KAMPALA, UGANDA – I am not a cyclist. Not a real cyclist. My hands are not cyclist’s hands. They’re the hands of a writer. Sensitive. Not mechanically-inclined. They’ve rarely held a torque wrench. Never bled when it’s slipped.
They’re not calloused from hard rides. Not gnarled, or red from the cold. The rest of me is equally non-cyclist. Get out the levelling plumb. I’m a half-bubble shy of straight. My bicycle frames are smaller than for other riders my height. But I need an extra long seat-post. Raise the handlebars and bring them closer, high but tight. That gets me by.
Yet, I am a cyclist. I easily recall learning to ride on that small backyard hill, by myself. I can measure my life by bikes I’ve owned. I can feel myself crouching low, flying down Mountain Road like a pilot, every morning to school, for years. I’d later ride to the beach on Lake Erie to watch the sun rise. I’ve carried bikes up stairs to newsrooms in both Canada and Yemen. I’ll soon bring my Yemen bike to Africa.
Yes, I am a cyclist. Because I know a bicycle is never just a bicycle. It’s an extension of who we are. It’s that big Christmas wish.
It’s why last summer I came home from Freewheel Cycle in Dundas to proudly tell my wife I just bought a “bad-assed bike.”
“What is that?” Jean asked.
It’s a bike that puts fire under your backside.
Full suspension. Special geometry. Aluminum-carbon frame. Fire red. It’s my Canadian bike, awaiting my return to go through the gears on the escarpment that makes Hamilton such a special bike place.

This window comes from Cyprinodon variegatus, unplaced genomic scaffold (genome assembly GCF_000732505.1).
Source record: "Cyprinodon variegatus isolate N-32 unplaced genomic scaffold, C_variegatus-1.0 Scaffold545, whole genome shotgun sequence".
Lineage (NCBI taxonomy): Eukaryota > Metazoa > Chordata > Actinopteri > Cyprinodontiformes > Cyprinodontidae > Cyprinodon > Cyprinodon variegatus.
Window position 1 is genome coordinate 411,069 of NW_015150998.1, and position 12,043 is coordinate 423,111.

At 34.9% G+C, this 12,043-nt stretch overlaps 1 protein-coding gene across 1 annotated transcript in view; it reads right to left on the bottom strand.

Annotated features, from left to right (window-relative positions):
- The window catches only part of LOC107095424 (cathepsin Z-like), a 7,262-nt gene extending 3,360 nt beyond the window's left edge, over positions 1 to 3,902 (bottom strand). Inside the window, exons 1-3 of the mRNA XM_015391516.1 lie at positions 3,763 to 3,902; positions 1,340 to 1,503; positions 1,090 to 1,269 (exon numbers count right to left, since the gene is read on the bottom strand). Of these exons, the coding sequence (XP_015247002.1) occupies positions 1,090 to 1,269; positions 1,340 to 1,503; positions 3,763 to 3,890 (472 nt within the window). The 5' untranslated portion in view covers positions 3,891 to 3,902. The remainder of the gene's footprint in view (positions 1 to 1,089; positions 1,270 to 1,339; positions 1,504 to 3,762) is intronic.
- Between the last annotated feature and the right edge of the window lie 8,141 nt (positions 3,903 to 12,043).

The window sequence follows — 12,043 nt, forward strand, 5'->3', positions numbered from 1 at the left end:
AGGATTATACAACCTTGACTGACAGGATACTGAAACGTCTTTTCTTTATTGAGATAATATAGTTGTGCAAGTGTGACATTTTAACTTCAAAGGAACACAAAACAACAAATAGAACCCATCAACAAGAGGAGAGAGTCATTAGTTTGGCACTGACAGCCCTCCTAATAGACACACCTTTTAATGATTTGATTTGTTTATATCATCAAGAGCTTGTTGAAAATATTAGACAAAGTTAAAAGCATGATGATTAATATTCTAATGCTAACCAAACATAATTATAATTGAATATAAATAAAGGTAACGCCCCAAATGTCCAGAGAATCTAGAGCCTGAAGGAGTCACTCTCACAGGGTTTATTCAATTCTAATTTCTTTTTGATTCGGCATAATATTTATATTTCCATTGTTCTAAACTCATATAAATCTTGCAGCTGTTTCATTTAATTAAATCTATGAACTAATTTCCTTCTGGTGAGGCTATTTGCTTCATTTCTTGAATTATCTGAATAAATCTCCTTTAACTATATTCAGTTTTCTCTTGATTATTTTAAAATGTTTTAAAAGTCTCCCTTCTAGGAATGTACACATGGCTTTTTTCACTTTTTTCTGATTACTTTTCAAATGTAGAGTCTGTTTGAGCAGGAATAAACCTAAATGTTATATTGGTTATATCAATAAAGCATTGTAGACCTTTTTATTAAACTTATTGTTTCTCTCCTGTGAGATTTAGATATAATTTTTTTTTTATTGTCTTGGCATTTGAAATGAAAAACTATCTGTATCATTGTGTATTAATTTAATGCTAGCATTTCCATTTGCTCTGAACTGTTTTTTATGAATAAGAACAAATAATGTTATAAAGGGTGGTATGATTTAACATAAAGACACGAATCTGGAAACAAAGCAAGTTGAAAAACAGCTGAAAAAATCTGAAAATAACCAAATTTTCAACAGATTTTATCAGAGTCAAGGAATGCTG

I am not African. Not a real African. In fact, I’m as un-African as imaginable. In grade school they called me Whitey. Hair. Eyebrows. Lashes. Everything. I’d be voted the kid least-likely to ever live in Africa.
No, I am not African. I’ll likely never know the loss of a loved one from AIDS, or see the savagery of civil war. I’ll never personally feel the cold grip of Third World poverty, or the deadly hand of preventable disease. As a westerner, alas Canadian, I feel more like a citizen of ancient Rome, going anywhere, anytime, with clout.
Yet, I am African. Because in Africa, the bicycle rules. It not only returns life to its natural pace, but the bicycle is the great leveller. This is the type of truth that hits like when the ground rushes up to meet you.
Regardless of who you are or where you’re from, when you’re out there pedalling as hard as the guy, or gal, beside you, you’re reminded how we all have the same need for, if nothing else, oxygen.
Yes, I’m African to the extent I can, in a small way, connect with Africans. Or their bikes, which are like our granddads’ tall, single-geared uprights. Besides passengers (usually gals sitting side-saddle), they carry everything from bananas to beds. A new one costs 90,000 shillings. That’s about $80, two months pay for the average Ugandan.
With spare parts, it can last decades. And save gas, now $1.31 a litre in Uganda. I am not a boy. Not a real boy. Father of Elizabeth-Katherine and a soon-to-beborn son, I turn 40 this bike season. Have had arthritis in my back for 20 years now.
It’s getting tiring. So for longer trips, despite Jean’s worries, I’ll have to get a motorcycle. Just picked out my machine from Kampala’s motorcycle alley. It’s for the rough stuff as much as anything. Same type I had as a teen. Soon it joins our growing family.
No, I am not a boy. Yet, I am a boy. The same one who used to rise early with the morning mist and, with that red Honda, explore Niagara. I wonder if it will be the same here along these red-dirt roads, in the lush countryside, on the Equator. I wonder if I’ll feel like the African kids I’ve seen, who, with their own two-wheelers, look so bright-eyed and full of wonder.
If so, I think I’ll be very happy. And free.